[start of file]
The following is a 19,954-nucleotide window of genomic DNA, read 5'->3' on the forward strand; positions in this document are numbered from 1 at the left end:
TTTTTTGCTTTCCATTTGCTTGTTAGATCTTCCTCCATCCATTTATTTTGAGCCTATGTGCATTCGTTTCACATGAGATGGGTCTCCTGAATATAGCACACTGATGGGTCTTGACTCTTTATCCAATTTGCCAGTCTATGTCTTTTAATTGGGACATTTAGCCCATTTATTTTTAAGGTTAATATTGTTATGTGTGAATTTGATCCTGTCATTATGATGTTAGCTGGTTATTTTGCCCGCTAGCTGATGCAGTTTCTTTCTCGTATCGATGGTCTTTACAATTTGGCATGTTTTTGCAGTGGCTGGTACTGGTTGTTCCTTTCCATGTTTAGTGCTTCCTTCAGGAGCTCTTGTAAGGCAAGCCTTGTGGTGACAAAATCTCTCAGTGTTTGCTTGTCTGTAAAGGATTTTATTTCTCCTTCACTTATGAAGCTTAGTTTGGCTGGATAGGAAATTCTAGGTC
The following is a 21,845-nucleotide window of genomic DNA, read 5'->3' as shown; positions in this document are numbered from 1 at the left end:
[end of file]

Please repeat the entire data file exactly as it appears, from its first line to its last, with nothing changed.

The following is a 19,954-nucleotide window of genomic DNA, read 5'->3' on the forward strand; positions in this document are numbered from 1 at the left end:
TTTTTTGCTTTCCATTTGCTTGTTAGATCTTCCTCCATCCATTTATTTTGAGCCTATGTGCATTCGTTTCACATGAGATGGGTCTCCTGAATATAGCACACTGATGGGTCTTGACTCTTTATCCAATTTGCCAGTCTATGTCTTTTAATTGGGACATTTAGCCCATTTATTTTTAAGGTTAATATTGTTATGTGTGAATTTGATCCTGTCATTATGATGTTAGCTGGTTATTTTGCCCGCTAGCTGATGCAGTTTCTTTCTCGTATCGATGGTCTTTACAATTTGGCATGTTTTTGCAGTGGCTGGTACTGGTTGTTCCTTTCCATGTTTAGTGCTTCCTTCAGGAGCTCTTGTAAGGCAAGCCTTGTGGTGACAAAATCTCTCAGTGTTTGCTTGTCTGTAAAGGATTTTATTTCTCCTTCACTTATGAAGCTTAGTTTGGCTGGATAGGAAATTCTAGGTC
The following is a 21,845-nucleotide window of genomic DNA, read 5'->3' as shown; positions in this document are numbered from 1 at the left end: